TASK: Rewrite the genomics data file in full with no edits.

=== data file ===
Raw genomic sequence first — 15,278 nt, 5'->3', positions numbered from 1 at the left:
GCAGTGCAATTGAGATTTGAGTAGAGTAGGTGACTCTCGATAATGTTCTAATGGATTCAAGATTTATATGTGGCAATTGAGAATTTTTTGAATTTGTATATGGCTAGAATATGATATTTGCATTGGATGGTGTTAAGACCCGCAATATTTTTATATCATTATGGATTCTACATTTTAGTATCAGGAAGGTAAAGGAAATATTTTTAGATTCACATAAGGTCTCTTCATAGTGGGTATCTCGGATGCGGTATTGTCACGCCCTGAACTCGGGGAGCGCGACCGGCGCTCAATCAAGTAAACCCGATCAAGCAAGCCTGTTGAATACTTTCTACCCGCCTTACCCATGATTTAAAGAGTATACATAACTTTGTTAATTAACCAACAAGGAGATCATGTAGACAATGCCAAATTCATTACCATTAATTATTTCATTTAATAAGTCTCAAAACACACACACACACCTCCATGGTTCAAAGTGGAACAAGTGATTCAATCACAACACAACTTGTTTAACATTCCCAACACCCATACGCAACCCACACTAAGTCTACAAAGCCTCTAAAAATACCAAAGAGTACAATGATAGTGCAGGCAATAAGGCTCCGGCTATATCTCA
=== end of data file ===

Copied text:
Raw genomic sequence first — 15,278 nt, 5'->3', positions numbered from 1 at the left:
GCAGTGCAATTGAGATTTGAGTAGAGTAGGTGACTCTCGATAATGTTCTAATGGATTCAAGATTTATATGTGGCAATTGAGAATTTTTTGAATTTGTATATGGCTAGAATATGATATTTGCATTGGATGGTGTTAAGACCCGCAATATTTTTATATCATTATGGATTCTACATTTTAGTATCAGGAAGGTAAAGGAAATATTTTTAGATTCACATAAGGTCTCTTCATAGTGGGTATCTCGGATGCGGTATTGTCACGCCCTGAACTCGGGGAGCGCGACCGGCGCTCAATCAAGTAAACCCGATCAAGCAAGCCTGTTGAATACTTTCTACCCGCCTTACCCATGATTTAAAGAGTATACATAACTTTGTTAATTAACCAACAAGGAGATCATGTAGACAATGCCAAATTCATTACCATTAATTATTTCATTTAATAAGTCTCAAAACACACACACACACCTCCATGGTTCAAAGTGGAACAAGTGATTCAATCACAACACAACTTGTTTAACATTCCCAACACCCATACGCAACCCACACTAAGTCTACAAAGCCTCTAAAAATACCAAAGAGTACAATGATAGTGCAGGCAATAAGGCTCCGGCTATATCTCA